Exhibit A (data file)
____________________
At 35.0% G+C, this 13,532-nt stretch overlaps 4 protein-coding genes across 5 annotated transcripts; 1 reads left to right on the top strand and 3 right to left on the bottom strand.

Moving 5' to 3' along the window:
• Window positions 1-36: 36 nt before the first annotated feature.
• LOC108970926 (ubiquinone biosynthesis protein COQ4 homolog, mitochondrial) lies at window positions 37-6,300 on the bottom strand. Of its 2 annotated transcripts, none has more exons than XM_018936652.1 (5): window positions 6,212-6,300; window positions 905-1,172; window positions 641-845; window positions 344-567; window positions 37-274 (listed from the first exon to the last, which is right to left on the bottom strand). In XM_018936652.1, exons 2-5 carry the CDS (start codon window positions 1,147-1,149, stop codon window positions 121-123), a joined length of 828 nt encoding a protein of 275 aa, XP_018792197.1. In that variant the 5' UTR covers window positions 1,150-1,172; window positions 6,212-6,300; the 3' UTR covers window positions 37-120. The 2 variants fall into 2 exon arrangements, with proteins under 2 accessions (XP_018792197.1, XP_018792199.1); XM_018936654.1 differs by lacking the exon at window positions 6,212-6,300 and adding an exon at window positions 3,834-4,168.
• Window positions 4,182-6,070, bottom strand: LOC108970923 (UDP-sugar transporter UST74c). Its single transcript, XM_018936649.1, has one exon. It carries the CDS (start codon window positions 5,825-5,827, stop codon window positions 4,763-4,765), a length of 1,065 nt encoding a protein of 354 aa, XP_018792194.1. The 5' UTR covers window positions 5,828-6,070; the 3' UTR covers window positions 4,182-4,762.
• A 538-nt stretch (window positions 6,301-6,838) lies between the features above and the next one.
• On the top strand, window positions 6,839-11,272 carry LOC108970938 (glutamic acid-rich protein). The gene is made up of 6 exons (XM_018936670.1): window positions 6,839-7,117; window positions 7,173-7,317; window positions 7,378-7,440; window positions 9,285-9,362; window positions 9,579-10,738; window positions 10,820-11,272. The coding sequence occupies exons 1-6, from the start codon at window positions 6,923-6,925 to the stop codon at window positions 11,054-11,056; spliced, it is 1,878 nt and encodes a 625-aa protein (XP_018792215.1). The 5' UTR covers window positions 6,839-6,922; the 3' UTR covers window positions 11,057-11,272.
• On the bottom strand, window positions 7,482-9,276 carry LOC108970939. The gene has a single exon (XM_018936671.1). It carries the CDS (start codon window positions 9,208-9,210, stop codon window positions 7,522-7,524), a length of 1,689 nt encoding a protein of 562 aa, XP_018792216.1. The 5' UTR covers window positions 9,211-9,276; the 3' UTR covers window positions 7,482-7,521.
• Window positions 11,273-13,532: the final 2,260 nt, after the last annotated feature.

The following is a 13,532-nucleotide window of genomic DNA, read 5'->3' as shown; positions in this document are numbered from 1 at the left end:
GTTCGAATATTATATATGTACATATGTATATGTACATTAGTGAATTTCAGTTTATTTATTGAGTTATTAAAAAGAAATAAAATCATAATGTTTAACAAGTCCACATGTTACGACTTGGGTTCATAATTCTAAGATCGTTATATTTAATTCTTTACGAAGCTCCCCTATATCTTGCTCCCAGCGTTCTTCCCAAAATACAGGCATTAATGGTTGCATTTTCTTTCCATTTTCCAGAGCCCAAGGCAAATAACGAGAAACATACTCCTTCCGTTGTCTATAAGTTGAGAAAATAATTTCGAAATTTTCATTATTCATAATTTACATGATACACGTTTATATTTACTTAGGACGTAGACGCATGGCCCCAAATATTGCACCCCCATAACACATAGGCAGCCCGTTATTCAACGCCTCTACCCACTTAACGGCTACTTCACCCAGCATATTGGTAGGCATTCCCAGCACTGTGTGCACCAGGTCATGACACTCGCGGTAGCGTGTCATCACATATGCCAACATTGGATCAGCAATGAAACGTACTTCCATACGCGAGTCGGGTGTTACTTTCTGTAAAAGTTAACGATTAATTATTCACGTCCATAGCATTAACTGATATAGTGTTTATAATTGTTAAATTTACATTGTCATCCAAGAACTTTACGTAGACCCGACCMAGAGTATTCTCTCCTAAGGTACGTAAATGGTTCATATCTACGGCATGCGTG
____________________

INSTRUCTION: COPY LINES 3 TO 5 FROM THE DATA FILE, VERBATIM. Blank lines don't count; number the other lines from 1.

• Window positions 1-36: 36 nt before the first annotated feature.
• LOC108970926 (ubiquinone biosynthesis protein COQ4 homolog, mitochondrial) lies at window positions 37-6,300 on the bottom strand. Of its 2 annotated transcripts, none has more exons than XM_018936652.1 (5): window positions 6,212-6,300; window positions 905-1,172; window positions 641-845; window positions 344-567; window positions 37-274 (listed from the first exon to the last, which is right to left on the bottom strand). In XM_018936652.1, exons 2-5 carry the CDS (start codon window positions 1,147-1,149, stop codon window positions 121-123), a joined length of 828 nt encoding a protein of 275 aa, XP_018792197.1. In that variant the 5' UTR covers window positions 1,150-1,172; window positions 6,212-6,300; the 3' UTR covers window positions 37-120. The 2 variants fall into 2 exon arrangements, with proteins under 2 accessions (XP_018792197.1, XP_018792199.1); XM_018936654.1 differs by lacking the exon at window positions 6,212-6,300 and adding an exon at window positions 3,834-4,168.
• Window positions 4,182-6,070, bottom strand: LOC108970923 (UDP-sugar transporter UST74c). Its single transcript, XM_018936649.1, has one exon. It carries the CDS (start codon window positions 5,825-5,827, stop codon window positions 4,763-4,765), a length of 1,065 nt encoding a protein of 354 aa, XP_018792194.1. The 5' UTR covers window positions 5,828-6,070; the 3' UTR covers window positions 4,182-4,762.